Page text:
Questions arise constantly about words — which to use, which to never use, and why.
In my Brush Up on Your American Grammar workshops, I refer to some words as not accepted or not standard, meaning they are in dictionaries but are not considered proper English (at least not yet) in professional speaking or writing.
The one that comes to mind most often is irregardless. A lot of folks don’t realize that while it is a real word, they shouldn’t be using it if they want to be seen as true professionals.
According to Webster’s Dictionary, it is a nonstandard variation of regardless.
So, if it’s in the dictionary, why is it not accepted? The most often cited reason is that it is a double negative, and in English those are not accepted. The ir is negative, and regardless is negative, so the whole word put together is a redundancy. (And if you’re not sure about ir, put it in front of responsible and see what you get. Yes. You go from something good (she is a responsible person) to something not so good (she is an irresponsible person).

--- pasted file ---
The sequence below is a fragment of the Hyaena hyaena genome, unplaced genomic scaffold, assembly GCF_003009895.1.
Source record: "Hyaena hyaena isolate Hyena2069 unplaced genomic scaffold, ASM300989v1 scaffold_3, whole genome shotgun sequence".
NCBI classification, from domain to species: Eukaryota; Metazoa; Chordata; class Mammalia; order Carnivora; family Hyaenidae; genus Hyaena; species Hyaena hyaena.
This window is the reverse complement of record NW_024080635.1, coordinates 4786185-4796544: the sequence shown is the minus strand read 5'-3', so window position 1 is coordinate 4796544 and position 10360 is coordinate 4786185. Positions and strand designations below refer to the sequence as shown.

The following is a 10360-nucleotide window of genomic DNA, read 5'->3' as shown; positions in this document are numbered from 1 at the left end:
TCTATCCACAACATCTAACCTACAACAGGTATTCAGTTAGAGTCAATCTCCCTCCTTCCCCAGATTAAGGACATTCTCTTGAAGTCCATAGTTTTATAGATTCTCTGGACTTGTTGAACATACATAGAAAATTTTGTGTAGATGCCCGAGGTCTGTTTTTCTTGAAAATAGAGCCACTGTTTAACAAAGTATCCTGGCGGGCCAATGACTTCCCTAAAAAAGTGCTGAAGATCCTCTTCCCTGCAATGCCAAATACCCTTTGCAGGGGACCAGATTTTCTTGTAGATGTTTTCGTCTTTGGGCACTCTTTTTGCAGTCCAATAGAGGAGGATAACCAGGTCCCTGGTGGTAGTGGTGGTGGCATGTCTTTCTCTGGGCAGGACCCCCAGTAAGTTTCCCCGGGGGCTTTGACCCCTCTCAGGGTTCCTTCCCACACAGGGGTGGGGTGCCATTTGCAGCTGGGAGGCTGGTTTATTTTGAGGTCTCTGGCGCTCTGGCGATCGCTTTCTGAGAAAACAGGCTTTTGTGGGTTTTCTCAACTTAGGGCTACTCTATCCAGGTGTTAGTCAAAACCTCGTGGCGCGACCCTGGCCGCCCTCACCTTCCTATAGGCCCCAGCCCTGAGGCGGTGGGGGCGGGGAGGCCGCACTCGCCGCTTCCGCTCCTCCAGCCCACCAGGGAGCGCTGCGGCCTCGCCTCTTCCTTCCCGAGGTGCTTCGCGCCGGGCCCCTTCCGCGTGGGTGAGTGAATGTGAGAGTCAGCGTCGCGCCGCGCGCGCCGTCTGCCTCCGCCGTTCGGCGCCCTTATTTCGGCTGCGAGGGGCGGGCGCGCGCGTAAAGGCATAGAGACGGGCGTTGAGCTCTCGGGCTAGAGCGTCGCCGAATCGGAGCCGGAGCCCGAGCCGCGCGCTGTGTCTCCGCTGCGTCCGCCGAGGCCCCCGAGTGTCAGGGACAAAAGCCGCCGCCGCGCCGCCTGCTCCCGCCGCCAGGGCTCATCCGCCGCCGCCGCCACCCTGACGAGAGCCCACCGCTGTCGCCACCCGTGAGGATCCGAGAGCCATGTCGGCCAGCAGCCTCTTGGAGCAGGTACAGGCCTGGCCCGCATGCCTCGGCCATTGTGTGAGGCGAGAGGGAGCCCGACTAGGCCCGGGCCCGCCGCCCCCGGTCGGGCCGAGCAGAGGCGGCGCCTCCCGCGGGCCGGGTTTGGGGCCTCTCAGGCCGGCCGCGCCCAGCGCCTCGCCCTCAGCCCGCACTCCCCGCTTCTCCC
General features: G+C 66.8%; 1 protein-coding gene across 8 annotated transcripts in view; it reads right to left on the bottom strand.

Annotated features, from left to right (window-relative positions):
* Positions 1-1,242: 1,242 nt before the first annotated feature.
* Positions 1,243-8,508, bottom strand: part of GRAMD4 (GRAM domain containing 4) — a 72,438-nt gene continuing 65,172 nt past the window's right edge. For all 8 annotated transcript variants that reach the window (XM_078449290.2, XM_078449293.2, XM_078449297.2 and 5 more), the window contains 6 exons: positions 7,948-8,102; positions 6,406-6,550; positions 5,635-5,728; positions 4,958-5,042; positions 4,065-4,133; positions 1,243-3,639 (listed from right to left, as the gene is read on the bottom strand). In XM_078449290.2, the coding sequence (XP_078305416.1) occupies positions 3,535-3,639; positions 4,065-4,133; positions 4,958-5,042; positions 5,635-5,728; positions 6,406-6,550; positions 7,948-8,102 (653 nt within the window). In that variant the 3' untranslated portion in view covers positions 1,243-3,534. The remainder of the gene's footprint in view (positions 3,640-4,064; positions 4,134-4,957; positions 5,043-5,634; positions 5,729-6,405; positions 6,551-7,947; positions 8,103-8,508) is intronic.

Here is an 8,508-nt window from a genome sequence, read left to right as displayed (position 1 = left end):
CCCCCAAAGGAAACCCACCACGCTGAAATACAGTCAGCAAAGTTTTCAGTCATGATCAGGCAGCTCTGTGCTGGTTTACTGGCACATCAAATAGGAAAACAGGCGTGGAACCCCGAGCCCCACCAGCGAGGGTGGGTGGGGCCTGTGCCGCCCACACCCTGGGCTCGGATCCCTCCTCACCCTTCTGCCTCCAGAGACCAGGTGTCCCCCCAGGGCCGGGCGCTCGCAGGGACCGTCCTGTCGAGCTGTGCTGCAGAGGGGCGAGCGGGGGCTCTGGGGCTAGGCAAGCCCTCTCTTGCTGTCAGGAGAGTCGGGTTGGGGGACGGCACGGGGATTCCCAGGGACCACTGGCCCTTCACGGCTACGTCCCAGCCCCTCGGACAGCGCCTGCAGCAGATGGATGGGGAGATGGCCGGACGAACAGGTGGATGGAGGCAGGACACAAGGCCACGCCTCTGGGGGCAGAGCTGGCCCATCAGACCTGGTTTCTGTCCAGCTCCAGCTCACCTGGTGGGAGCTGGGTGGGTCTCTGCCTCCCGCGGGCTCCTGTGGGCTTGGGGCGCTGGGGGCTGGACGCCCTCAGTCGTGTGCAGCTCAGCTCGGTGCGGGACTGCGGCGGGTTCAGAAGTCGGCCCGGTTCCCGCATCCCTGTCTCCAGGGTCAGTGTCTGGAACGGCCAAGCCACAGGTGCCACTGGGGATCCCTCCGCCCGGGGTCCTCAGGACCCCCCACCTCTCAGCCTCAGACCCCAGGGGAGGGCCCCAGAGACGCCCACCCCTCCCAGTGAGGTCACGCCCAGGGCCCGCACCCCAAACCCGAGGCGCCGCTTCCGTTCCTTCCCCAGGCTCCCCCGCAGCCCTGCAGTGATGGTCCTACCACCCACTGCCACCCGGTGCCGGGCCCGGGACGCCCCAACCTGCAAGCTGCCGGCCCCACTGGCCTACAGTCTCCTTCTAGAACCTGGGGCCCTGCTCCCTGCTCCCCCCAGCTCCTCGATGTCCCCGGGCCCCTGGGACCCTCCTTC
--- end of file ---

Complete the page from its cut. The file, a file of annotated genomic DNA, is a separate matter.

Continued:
It’s a little like ain’t, which is a real word but not considered acceptable in professional speaking or writing.
In terms of words that really are NOT words, its’ and alot are top contenders.
There are only two forms of the three letters its: its (the possessive pronoun), and it’s (the contraction of it is or it has).
- The dog wagged its tail.
- It’s (It has) been nice seeing you!
- It’s (It is) a long drive to the store.
The other “word” that shows up everywhere is alot. Those four letters cannot go together; there is no such word. If you mean many, much, or numerous, you need to write a lot. Two separate words. Always. Yes, really. Always.
Someone taught me years ago that linking a lot with a little — both two-word phrases — can remind writers that a lot is always two words. Or maybe we can use a bunch to remember; would you ever write “I have abunch of carrots”? No? Then you can’t have “alot of carrots,” either.
Of course, the word allot is a real word, and it means to give out in portions (to allot each person a share).
What other words do you think shouldn’t be part of professional communication? Inquiring minds want to know!